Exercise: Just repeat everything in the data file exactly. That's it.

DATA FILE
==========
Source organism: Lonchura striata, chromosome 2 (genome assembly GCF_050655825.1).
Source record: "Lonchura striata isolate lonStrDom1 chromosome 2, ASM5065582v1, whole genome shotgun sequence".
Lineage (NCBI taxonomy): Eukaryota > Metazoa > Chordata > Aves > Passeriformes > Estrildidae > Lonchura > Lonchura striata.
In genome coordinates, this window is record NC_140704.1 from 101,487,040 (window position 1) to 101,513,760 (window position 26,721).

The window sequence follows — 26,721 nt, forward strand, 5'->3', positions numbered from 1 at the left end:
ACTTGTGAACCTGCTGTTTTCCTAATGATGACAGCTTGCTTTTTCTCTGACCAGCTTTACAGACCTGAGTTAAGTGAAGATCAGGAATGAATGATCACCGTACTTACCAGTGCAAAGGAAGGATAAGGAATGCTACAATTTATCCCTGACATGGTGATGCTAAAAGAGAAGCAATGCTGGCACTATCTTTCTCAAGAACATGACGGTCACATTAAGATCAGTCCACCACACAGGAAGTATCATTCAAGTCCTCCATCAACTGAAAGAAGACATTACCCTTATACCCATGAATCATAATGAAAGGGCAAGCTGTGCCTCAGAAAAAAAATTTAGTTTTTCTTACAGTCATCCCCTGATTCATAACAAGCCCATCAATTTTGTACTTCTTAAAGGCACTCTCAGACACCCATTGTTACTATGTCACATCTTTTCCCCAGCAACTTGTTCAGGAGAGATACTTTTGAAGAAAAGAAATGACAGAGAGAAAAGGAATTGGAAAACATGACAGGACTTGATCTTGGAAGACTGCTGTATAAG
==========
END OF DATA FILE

Source organism: Lonchura striata, chromosome 2 (genome assembly GCF_050655825.1).
Source record: "Lonchura striata isolate lonStrDom1 chromosome 2, ASM5065582v1, whole genome shotgun sequence".
Lineage (NCBI taxonomy): Eukaryota > Metazoa > Chordata > Aves > Passeriformes > Estrildidae > Lonchura > Lonchura striata.
In genome coordinates, this window is record NC_140704.1 from 101,487,040 (window position 1) to 101,513,760 (window position 26,721).

The window sequence follows — 26,721 nt, forward strand, 5'->3', positions numbered from 1 at the left end:
ACTTGTGAACCTGCTGTTTTCCTAATGATGACAGCTTGCTTTTTCTCTGACCAGCTTTACAGACCTGAGTTAAGTGAAGATCAGGAATGAATGATCACCGTACTTACCAGTGCAAAGGAAGGATAAGGAATGCTACAATTTATCCCTGACATGGTGATGCTAAAAGAGAAGCAATGCTGGCACTATCTTTCTCAAGAACATGACGGTCACATTAAGATCAGTCCACCACACAGGAAGTATCATTCAAGTCCTCCATCAACTGAAAGAAGACATTACCCTTATACCCATGAATCATAATGAAAGGGCAAGCTGTGCCTCAGAAAAAAAATTTAGTTTTTCTTACAGTCATCCCCTGATTCATAACAAGCCCATCAATTTTGTACTTCTTAAAGGCACTCTCAGACACCCATTGTTACTATGTCACATCTTTTCCCCAGCAACTTGTTCAGGAGAGATACTTTTGAAGAAAAGAAATGACAGAGAGAAAAGGAATTGGAAAACATGACAGGACTTGATCTTGGAAGACTGCTGTATAAG